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Wednesday, June 29, 2022

Colombia 2008: Has FARC Demise Been Greatly Exaggerated?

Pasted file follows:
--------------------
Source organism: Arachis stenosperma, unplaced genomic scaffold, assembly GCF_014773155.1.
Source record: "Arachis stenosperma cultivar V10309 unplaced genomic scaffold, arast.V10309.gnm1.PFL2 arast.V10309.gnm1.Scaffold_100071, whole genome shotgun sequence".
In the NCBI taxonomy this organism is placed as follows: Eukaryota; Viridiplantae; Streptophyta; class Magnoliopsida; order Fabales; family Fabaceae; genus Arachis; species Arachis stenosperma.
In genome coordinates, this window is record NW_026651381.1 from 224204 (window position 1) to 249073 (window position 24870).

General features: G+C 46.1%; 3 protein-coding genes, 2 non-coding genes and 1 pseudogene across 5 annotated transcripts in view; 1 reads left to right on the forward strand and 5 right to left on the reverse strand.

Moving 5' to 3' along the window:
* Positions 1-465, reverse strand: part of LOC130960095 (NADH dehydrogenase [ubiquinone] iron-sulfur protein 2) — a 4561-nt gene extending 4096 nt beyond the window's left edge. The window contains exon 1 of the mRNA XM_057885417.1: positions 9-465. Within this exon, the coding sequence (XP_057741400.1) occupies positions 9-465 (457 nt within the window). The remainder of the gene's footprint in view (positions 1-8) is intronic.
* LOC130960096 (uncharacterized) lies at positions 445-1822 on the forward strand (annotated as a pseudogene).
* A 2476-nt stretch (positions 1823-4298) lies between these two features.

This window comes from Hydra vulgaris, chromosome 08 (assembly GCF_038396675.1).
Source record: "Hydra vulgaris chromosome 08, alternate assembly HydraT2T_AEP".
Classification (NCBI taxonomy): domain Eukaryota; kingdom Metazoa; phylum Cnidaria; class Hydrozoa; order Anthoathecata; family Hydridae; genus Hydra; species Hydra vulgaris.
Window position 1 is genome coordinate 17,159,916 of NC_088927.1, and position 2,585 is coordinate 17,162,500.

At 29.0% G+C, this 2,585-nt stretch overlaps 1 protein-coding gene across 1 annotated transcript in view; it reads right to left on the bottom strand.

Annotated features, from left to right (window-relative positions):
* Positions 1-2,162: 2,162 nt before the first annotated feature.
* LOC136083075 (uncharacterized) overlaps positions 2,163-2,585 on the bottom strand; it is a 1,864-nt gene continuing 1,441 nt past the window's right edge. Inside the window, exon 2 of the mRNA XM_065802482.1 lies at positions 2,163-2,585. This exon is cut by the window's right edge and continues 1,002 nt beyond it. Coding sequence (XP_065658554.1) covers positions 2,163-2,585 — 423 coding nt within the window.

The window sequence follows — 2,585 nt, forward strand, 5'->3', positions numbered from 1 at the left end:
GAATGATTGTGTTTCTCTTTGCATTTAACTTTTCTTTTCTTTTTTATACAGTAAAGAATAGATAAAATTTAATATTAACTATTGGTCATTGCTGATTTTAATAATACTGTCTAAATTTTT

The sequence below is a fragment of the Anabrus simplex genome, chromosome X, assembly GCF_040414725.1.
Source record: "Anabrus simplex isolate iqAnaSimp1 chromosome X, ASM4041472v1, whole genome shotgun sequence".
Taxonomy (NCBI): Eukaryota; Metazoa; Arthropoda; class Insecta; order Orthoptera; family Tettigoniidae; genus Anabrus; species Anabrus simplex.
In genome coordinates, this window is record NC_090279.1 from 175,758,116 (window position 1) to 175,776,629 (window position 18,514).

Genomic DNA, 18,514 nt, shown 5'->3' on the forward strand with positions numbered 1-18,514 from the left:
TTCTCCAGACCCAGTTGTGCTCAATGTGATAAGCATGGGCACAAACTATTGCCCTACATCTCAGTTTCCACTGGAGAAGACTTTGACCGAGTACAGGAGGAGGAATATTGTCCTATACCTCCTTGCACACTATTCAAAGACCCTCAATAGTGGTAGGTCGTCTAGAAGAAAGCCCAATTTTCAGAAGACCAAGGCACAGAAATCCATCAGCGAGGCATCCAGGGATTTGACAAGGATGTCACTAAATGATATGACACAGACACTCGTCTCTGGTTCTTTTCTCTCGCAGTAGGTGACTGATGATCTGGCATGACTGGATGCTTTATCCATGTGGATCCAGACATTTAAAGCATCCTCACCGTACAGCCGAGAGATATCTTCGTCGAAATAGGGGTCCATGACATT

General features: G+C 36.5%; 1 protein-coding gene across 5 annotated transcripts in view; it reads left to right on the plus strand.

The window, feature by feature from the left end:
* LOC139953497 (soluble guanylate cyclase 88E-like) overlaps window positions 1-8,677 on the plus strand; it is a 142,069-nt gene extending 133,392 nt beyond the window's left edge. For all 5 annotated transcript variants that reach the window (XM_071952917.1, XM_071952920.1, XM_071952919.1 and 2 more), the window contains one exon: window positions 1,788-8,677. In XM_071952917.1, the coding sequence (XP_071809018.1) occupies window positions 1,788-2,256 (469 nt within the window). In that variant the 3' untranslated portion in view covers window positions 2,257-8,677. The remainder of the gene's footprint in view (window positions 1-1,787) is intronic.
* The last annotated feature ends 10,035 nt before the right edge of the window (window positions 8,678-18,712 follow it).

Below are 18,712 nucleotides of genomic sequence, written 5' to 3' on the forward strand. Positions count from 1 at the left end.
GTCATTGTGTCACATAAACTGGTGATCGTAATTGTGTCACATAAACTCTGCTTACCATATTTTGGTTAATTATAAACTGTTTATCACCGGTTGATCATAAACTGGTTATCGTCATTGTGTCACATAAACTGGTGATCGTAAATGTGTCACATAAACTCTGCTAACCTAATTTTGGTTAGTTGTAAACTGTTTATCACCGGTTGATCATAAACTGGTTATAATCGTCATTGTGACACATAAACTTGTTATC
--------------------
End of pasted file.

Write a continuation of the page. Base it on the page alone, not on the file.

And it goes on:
By Hudes DesrameauxCSMS Magazine Staff WriterColombians across the world celebrated the independence of their country last July 20 in a context of great incertitude among the FARC leadership and tempered confidence within the Colombian army, arguably the most repressive security force in the region.The 44 year-old civil conflict that no one thought could have a clear winner may finally have one. So may think a huge swath of Colombian society after the largest guerilla organization in Latin America – Fuerzas Armadas de la Revolution Columbiana, a k a FARC – has this year suffered numerous fatal blows that have left this organization seriously weakened.See for yourself: From a high 19,000 in the 90’s and ready to seize power to a low 9,000 combatants today, half of FARC leadership has met their death. Manuel Marulanda died of a heart attack earlier this year, and Raul Reyes lost his life in combat while Ivan Rios, the youngest FARC leader has been assassinated by none other than his bodyguard, hoping to cash in on the bounty placed on the heads of the FARC leadership by the Colombian army.A new leader has emerged, 60 year-old Alfonso Cano (Above in the picture), but the key question is this: has FARC death been greatly exaggerated? Is there enough left that would allow this organization to, first, survive the loss of so many leaders and, then, regroup to face a more confident Colombian army that has also the support of the United States in the form of a $1b, excluding the vital, difference-making training the former has been receiving under Plan Colombia, this so-called initiative to eradicate the coca industry but really to combat the insurgency.While many have rightly fingered the decimated leadership as the probable turning point in this civil war, it makes sense to suggest that FARC, by continuously losing the battle of public opinion, may have a harder time convincing Colombia and the world that it’s worth continuing the fight against the Colombian army. Even harder is the possibility of replenishing its dwindling troops.While FARC has been a “small” player in the coca industry compared to the huge role that the paramilitary groups and the drug dealers (and certainly parts of the Colombian army) have historically played, this policy of having some control in this industry may have tarnished the FARC image in both Colombia and across the world.However, the most damaging mistake has been, and still is, the wave of kidnappings this organization has pursued for more than a decade.It may have made sense, as a way to finance the war, to kidnap rich drug dealers and paramilitary leaders who have been in cahoots with the Colombian army to wage deadly attacks on the insurgency.Further, it may have made sense politically since both the paramilitary groups and the drug dealers have systematically expropriated from their lands poor peasants, some of whom sympathetic to the FARC cause. However, when civilians have also become the target, then the demarcation line, regardless of the ideological differences, between FARC and the paramilitary, became somewhat blurry.When early this year millions of Colombians took to the streets to demand the release of all hostages held by FARC, the latter lost some key political support – not to mention the moral high ground. With FARC seemingly on the run and the Colombian army resolutely in pursuit, a great danger looms within Colombian society. It’s the belief that FARC, if not already defeated, is on its deathbed. FARC can potentially open a few urban fronts in the major cities and force the security forces to turn their fire away from the jungles, thereby earning the guerilla some breathing space.It’s a doubtful tactic, though.Colombia is surely one of the three richest countries in Latin America, but arguably the country where class warfare may be the most brutal. An elite that refuses to distribute the country’s riches and has for more than a century protected its ill-gains with both legal and illegal violence against poor peasants thirsty for land and justice.Saying that the Colombian army may have won this war in no way means that this decades-long conflict may not last a few more years, considering that FARC is a seasoned, veteran military organization that’s battle-tested and able to retreat deep in the Colombian jungles or in Ecuador without firing a single bullet.This is where Colombian society comes in. It must surely ask for the release of all hostages, but it must ask for more if it wants a better and peaceful society. It must ask for a just cease-fire, a release of all the political prisoners, protection for FARC if it decides to demobilize and a massive re-distribution of the country’s riches.Again, that’s doubtful as Miami Herald showed Francisco Estrada, marching on the streets of Miami last July 20 and wearing a protest sign saying: “no more lies, no more kidnappings, no more FARC.” Mr. Estrada, what about more justice, exactly what the political doctor must have ordered for your beloved country.60 years ago, Jorge Eliecer Gaitan, Liberal presidential candidate, was murdered in the streets of Bogota, spawning what it’s called in Colombia’s history La Violencia, a 10- year war by the Colombian elites that claimed the lives of 200,000 Colombians, mostly peasants.The fundamental problem in Colombia isn’t FARC but an elite that thrives on building socio-economic structures that breed violence, poverty, expropriation and, 44 years ago, Las Fuerzas Armadas de la Revolution Colombiana.Also see New revelations over the Ingrid Betancourt’s Release last week in ColombiaIngrid Betancourt’s release, the return of the U. S. Fourth Fleet and John McCain Latin America tour Can the death of Marulanda finally bring peace to Colombia?Colombia’s cross-border military incursion into Ecuador could spark regional conflagration